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Q.

Define before christ and A.D,also differentiate

Tags: d, education, science
Asked by gagan, 07 Nov '09 11:30 pm
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Answers (8)

1.

AD is used for Anno Domino and BC for Before Christ. (AD is mistakenly labelled as After the Death but that is a misnomer).
Answered by subhash tiwari, 07 Nov '09 11:39 pm

 
  
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2.

It is commonly thought that BC stands for "before Christ" and AD stands for "after death." This is only half correct. How could the year 1 B.C. have been "before Christ" and 1 A.D. been "after death"? BC does stand for "before Christ." AD actually stands for the Latin phrase "anno domini" which means "in the year of our Lord." The B.C. / A.D. dating system is not taught in the Bible. It actually was not fully implemented and accepted until several centuries after Jesus' death.

It is interesting to note that the purpose of the BC / AD dating system was to make the birth of Jesus Christ the dividing point of world history. However, when the B.C. / A.D. system was being calculated, they actually made a mistake in pinpointing the year of Jesus' birth. Scholars later discovered that Jesus was actually born in around 4-6 BC, not 1 AD. That is not the crucial issue. The birth, life, ministry, death, and resurrection of Christ are the "turning points" in world history. It is fitting, theref ...more
Answered by HEMANT MEHTA, 07 Nov '09 11:38 pm

 
  
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3.

Anno Domini (sometimes found in the irregular form Anno Domine), abbreviated as AD or A.D., and Before Christ, abbreviated as BC or B.C., are designations used to number years in the Julian and Gregorian calendars. The calendar era to which they refer is based on the traditionally reckoned year of the conception or birth of Jesus, with AD denoting years after the start of this epoch, and BC denoting years before the start of this epoch. There is no year zero in this scheme, so the year AD 1 immediately follows the year 1 BC.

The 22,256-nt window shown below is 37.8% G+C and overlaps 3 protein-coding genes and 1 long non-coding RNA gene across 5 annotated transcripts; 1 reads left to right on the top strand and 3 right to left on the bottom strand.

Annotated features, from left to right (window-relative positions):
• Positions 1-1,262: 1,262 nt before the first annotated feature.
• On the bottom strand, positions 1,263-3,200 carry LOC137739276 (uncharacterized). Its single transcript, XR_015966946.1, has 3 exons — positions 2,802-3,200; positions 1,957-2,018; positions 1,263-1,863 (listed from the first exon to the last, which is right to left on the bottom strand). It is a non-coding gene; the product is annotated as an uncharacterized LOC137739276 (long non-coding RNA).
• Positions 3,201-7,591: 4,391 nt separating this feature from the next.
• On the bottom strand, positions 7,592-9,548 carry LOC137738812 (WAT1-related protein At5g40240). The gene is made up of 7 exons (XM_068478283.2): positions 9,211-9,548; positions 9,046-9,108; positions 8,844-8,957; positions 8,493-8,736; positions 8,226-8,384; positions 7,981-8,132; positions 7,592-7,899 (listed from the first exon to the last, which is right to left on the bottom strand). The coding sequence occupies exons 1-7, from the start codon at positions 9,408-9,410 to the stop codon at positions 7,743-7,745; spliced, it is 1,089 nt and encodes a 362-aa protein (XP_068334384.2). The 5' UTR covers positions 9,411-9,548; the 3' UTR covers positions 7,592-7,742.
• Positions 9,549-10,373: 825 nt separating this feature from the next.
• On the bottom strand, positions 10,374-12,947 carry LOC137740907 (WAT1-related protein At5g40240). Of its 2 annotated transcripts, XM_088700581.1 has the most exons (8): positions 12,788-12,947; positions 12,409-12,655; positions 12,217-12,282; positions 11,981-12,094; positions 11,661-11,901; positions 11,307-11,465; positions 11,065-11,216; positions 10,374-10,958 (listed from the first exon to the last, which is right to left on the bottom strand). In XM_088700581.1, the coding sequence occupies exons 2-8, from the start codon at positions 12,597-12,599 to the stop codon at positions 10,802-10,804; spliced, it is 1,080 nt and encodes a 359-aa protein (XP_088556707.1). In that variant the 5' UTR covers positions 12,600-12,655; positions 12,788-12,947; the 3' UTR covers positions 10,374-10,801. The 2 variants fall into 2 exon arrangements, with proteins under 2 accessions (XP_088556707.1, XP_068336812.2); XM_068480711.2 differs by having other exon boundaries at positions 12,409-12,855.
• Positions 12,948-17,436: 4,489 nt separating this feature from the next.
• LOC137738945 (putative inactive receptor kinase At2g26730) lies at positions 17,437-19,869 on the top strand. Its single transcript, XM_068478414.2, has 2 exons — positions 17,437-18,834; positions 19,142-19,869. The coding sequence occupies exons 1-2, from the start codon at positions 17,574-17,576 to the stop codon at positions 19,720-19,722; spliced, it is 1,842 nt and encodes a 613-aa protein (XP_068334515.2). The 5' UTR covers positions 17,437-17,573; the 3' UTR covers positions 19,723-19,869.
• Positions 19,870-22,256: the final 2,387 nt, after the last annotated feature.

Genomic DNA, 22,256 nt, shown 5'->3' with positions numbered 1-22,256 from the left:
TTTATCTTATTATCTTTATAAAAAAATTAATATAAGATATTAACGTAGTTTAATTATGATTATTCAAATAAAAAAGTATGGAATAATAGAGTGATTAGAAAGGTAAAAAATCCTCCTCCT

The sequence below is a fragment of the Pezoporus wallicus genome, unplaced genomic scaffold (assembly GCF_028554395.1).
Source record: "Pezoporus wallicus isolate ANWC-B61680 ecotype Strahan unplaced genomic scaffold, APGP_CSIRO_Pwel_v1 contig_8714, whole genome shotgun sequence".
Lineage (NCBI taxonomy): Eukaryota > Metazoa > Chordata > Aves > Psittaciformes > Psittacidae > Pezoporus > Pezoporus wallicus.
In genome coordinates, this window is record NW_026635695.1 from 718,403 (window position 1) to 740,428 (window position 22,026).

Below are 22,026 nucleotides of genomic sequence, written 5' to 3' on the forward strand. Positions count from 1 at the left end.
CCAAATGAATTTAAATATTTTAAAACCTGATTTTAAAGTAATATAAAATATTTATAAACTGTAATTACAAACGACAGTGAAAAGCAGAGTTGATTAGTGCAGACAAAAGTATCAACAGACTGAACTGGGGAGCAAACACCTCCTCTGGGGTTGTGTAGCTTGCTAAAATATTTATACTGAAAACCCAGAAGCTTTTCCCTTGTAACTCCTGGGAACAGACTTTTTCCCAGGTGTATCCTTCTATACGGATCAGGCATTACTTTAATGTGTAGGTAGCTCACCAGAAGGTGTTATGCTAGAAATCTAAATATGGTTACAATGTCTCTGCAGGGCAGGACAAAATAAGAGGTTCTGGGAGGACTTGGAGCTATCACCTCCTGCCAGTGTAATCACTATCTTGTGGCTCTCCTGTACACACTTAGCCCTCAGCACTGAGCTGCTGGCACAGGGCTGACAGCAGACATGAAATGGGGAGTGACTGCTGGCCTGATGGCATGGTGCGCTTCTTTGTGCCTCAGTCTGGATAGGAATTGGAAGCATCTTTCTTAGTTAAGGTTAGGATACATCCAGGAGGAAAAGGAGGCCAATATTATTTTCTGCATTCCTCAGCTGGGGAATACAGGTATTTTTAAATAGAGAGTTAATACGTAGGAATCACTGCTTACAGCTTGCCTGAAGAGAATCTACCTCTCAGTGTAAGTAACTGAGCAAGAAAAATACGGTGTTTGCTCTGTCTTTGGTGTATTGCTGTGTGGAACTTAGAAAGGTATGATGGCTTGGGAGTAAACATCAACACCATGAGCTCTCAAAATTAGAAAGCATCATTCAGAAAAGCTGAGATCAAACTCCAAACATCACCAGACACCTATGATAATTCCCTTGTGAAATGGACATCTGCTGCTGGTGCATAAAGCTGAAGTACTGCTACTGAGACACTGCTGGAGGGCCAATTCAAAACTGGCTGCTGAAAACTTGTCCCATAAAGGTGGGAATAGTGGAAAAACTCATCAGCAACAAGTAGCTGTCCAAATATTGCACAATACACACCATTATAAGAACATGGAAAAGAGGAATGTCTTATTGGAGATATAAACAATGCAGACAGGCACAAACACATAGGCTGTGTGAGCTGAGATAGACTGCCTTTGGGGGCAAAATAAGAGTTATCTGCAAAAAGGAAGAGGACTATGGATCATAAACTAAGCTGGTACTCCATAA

The Gregorian calendar, and the year numbering system associated with it, is the calendar system with the most widespread usage in the world today. For decades, it has been the unofficial global standard, recognized by international institutions such as the United Nations and the Universal Postal Union. It is also a basis of scholarly dating, though some people adopt the Common/Christian Era labels, retaining the same numeric values but using the label "CE" (Com ...more
Answered by Prateek Kiran, 09 Nov '09 08:40 pm

 
  
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4.

In one respect, there really is no difference between an AD/BC and BCE/CE system when it comes to historical dates. The year 23 AD is exactly the same as the year 23 CE, and 4004 BC is also 4004 BCE. References to historical dates under either classification shouldn't create confusion in a researcher's mind. Major historical dates such as 1492 AD, 1776 AD or 1941 AD would still be rendered as 1492 CE, 1776 CE and 1941 CE.
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The AD/BC method of identifying historical dates can be traced back to Catholic historians working in the early Middle Ages. Identifying historical dates until that point was often a complicated proposition, since different historians worked under different calendars. A Roman historian would have used the ...more
Answered by saranathan Narasimhan, 09 Nov '09 04:09 pm

 
  
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5.

BC refers to birth date of christ an ad refer to date aftr deth of chtist
Answered by Dinesh C S, 09 Nov '09 12:56 pm

 
  
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6.

BC denotes "Before Christ", time that was prior to when Jesus Christ lived on Earth.
AD denotes "Anno Domini", time after Jesus Christ took birth on Earth.
Answered by poonam duggal, 09 Nov '09 12:32 pm

 
  
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7.

It's B.C. and A.D..

B.C.: Before Christ

A.D.: from the Latin Annus Domini (The Year of Our Lord)

Science books no longer use these abbreviations. Instead, they use:

B.C.E.: Before Common Era

C.E. : Common Era
Answered by Murthy Guruswamy, 09 Nov '09 06:50 am

 
  
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8.

What we use the Year is being calculated after the death of Christ. Anno-Domini (AD) ie 2009 years back Lord Jesus died. Hence accordingly if U calculate before the birth of Christ, we say BC (Before Christ)
Answered by Arun Kumar Verma, 07 Nov '09 11:42 pm

 
  
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